He says he’s just simple preacher. But on Thursday, Abubakar Ba’asyir, the man widely considered the grandfather of Islamic militancy in Indonesia, was convicted on terror charges and sentenced to 15 years. Ba’asyir, 72, was charged with founding and financing a militant group that ran a terrorist camp in Aceh, northern Sumatra. The group, which called itself Al Qaeda of the Veranda of Mecca, was raided last year, resulting in more than 100 arrests. Ba’asyir, who was previously held in connection with the Bali Bombings, dismissed the judgement, saying it was based on laws made by “infidels,” not the laws of Islam. He smiled as he left the courtroom.
Today’s verdict is, in some ways, a victory for Indonesia. Since the bold and bloody Bali Bombings of 2002, the archipelago nation has been under tremendous pressure to tackle terrorism. In 2003, with support from the United States and Australia, Indonesia formed Detachment 88, a counter-terror squad staffed by the elite of the country’s police and special forces. The unit has earned acclaim for its success building an extensive intelligence network and conducting undercover operations. They’ve arrested, detained or killed hundreds of leaders and foot soldiers. They’ve also made modest strides in de-radicalization. “You want to know why Indonesia has done well fighting terrorism? We have no Guantánamo prisons,” psychologist Sarlito Wirawan Sarwono, who instructs Detachment 88 officers in interrogation tactics told TIME last year. “Our police understand the terrorists’ psyches.”
To an extent, sure. But the threat persists. Even as cells are shuttered, or clerics tried, new groups emerge. Maria Ressa, an expert on radical Islam in Indonesia likens it to the spread of a virus: The ‘jihadi virus’ grew out of the crucible of Afghanistan, she says, and was carried to Southeast Asia by veterans who trained and taught in the Philippines and elsewhere. Their ideology passed, friend to friend, family to family, changing as it spread. “The virus is resilient,” she told me recently. “It mutates.”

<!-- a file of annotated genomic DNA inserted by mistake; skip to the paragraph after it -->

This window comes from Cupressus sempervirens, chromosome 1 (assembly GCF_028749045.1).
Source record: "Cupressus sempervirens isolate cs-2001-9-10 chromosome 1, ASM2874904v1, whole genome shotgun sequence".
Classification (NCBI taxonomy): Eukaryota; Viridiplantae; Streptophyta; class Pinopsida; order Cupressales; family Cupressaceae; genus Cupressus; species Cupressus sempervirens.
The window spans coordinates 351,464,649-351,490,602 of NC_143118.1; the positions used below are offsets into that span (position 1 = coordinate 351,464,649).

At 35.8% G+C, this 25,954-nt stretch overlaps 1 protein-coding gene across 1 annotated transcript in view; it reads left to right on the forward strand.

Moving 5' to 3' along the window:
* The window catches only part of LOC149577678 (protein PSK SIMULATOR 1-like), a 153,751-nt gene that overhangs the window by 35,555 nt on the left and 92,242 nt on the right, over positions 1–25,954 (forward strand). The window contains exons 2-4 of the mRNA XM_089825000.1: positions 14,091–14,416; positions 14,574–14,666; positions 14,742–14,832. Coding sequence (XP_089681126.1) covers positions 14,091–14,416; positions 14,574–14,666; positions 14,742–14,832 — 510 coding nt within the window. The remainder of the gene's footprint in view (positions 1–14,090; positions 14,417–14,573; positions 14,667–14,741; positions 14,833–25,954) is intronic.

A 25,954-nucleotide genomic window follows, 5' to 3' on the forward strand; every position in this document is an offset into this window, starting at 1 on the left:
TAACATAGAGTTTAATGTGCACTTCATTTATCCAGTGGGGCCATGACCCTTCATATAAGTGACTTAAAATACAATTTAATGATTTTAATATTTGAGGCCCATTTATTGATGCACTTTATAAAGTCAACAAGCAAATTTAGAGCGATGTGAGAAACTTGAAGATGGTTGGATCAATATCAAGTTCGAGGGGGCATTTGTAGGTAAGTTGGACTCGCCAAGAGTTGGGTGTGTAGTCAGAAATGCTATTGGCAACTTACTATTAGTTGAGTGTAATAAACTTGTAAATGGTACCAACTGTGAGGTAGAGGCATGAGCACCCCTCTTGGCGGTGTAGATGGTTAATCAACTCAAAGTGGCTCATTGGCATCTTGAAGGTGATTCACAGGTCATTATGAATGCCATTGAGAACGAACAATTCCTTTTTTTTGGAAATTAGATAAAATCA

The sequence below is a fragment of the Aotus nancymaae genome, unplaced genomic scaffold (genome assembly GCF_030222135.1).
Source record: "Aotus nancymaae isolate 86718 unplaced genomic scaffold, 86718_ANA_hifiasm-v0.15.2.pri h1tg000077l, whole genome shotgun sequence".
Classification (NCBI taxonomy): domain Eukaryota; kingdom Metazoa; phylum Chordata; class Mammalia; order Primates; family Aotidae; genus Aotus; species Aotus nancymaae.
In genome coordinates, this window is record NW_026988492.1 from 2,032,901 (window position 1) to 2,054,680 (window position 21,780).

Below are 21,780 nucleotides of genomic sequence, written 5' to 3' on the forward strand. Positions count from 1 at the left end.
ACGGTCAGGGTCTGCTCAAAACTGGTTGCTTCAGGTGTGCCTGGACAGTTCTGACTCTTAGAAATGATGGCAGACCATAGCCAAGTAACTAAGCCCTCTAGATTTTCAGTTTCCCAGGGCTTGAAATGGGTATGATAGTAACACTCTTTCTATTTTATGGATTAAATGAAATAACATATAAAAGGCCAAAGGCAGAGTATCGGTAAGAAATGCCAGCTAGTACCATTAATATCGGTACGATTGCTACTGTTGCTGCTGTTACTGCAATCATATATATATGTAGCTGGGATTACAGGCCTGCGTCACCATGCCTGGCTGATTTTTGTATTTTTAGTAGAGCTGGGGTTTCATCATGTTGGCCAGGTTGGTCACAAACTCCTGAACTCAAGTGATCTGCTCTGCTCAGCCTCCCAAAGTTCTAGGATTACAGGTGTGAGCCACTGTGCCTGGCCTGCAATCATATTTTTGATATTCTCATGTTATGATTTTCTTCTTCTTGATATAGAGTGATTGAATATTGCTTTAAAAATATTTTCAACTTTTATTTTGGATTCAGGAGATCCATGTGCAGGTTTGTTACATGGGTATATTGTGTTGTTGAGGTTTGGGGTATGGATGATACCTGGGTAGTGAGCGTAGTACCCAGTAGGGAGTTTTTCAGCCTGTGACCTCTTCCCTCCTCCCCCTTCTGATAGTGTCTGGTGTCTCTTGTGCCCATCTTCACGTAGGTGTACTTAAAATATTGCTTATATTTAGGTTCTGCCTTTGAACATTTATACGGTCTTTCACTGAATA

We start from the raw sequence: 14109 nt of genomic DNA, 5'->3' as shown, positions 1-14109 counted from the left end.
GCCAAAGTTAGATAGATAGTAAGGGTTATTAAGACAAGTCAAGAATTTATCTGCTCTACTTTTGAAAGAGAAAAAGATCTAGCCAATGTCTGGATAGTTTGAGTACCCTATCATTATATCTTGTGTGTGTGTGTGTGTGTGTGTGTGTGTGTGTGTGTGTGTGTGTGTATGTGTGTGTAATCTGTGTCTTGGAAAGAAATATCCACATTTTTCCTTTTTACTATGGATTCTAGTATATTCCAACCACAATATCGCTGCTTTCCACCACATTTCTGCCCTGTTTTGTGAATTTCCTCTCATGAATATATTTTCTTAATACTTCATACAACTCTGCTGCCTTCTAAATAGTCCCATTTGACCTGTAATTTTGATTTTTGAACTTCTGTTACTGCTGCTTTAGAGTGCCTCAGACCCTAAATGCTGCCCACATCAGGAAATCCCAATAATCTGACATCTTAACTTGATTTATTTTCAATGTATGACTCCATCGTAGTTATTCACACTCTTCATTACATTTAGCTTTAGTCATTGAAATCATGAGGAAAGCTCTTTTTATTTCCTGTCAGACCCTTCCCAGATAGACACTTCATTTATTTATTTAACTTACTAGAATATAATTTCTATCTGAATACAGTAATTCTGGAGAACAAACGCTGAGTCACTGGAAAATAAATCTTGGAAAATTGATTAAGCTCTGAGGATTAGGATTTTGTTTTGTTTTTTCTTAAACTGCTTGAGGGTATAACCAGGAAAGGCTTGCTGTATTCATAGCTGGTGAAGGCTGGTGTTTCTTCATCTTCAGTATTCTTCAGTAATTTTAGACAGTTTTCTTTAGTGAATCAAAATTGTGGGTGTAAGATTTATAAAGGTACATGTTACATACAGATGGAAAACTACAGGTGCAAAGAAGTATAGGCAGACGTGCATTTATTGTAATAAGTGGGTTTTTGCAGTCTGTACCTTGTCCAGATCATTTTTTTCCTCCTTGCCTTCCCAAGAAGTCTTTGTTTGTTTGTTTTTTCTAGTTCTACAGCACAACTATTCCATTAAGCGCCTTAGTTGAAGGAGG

Indeed, as the crackdown presses on and leaders like Ba’asyir are jailed, extremist groups adapt. Recent attacks have been relatively low-tech and have focused on local, rather than international, targets. In March, a series of ‘book bombs’ (hollowed-out books stuffed with explosives) were sent to four Indonesians — a politician, a counter-terror expert, the chair of a youth organization and a singer. In April, a suicide bomber attacked a police mosque in Cirebon, killing himself and inuring 30 others. “This is part of a pattern of do-it-yourself jihad,” Sidney Jones, a terrorism expert at the International Crisis Group, told TIME. “It falls under the ideological precept of jihad fardiyaor individual jihad, and I’m afraid we will see more of them.” The key, she says, it to focus on prevention, to stop people from joining up in the first place. Without a major counter-radicalization effort, people will continue to buy in to Ba’asyir’s ideology. The preacher is in prison, but his word spreads still.
More on TIME.com: See TIME’s 2002 interview with Abubakar Ba’asyir